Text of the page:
So she failed to tell her editors about her “personal relationship” with a potential source and (less-likely) story subject. (McGurk was scarcely known outside government circles.) She might have shown some unpublished stories to her knowledgeable and newly significant other. And yet there is “no evidence that her coverage was tainted.”
Let’s take those points in reverse order. First, untainted coverage is a good thing. No cause for dismissal there.
Next, if showing an unpublished story to a significant personal contact is a violation of journalism ethics at all, it is about as severe as jaywalking. I might show this column before publication to my journalist daughter to get her reaction, or I might show it to my wife just because I value her opinion. Being self-employed, I can do what I want, of course, but these actions would be equally harmless if I were writing for a national newspaper.
Finally, as for Chon not telling her editor about her blossoming wartime relationship – well, it’s really easy to sit in comfort in lower Manhattan and judge the behaviour of someone who risks her life every day to bring us the news. If Chon had written a puff piece about McGurk without disclosing the relationship, the newspaper might have had cause to discipline her, but she didn’t.
As for McGurk, there is no evidence whatsoever that he leaked any secrets to Chon or that he abused his position to help her do her job, which was in any case not inherently in conflict with his own. They were both in Baghdad to serve you and me, in their own ways. As Chon explained in an email to friends, his banter about sneaking her into meetings (how would you “sneak” someone into a meeting?) was really about bringing her to the embassy cafeteria for ice cream. A typical summer day in Baghdad, by the way, can reach 120 degrees.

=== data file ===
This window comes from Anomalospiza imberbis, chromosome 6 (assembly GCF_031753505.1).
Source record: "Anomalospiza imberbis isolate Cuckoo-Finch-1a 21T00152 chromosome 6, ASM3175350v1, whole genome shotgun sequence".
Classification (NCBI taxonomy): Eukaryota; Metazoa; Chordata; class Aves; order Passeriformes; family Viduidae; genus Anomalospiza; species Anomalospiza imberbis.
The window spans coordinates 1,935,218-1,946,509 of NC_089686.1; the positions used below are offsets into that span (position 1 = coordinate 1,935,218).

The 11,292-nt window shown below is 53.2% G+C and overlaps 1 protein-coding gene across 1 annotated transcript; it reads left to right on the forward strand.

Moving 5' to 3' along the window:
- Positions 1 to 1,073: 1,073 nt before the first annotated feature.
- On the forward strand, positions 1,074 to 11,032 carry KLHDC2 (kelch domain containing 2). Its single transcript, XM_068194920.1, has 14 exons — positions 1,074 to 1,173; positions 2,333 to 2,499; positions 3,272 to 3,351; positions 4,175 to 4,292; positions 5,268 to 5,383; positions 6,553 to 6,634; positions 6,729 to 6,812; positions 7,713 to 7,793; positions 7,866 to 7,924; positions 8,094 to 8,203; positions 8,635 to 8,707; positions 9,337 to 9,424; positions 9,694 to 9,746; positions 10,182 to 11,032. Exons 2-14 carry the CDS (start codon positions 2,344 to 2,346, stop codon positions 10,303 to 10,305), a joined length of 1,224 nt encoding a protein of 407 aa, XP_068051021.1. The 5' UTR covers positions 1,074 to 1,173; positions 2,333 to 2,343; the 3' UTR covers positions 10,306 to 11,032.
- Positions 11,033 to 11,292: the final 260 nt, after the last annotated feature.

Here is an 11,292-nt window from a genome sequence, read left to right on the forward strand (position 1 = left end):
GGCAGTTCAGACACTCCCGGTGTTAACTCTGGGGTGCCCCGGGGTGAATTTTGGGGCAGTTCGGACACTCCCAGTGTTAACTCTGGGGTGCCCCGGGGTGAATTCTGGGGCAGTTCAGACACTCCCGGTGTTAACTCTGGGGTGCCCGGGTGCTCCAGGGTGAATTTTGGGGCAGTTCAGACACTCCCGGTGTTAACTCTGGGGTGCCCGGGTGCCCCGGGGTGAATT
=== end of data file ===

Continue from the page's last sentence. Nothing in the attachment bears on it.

People who combine the talents and courage of a Gina Chon or a Brett McGurk do not grow on trees. That does not make them saints or place them above criticism, but it certainly ought to give us pause before we toss aside their skills without good reason.
Chon and McGurk will be just fine. There are plenty of other jobs out there for them, and in McGurk’s case, at least, the pay will be a lot better. The big loser in this story is, as is often the case, the public that is deprived of their services.
The winners are the desk jockeys who showed how important they are by successfully smearing Chon and McGurk and pundits like The Washington Post’s Erik Wemple, who described Chon’s failure to report her indiscretions to her editors as a “job-ending breakdown.” To them, I say: Go ahead, folks. Take a victory lap around the Keurig machine. You earned it.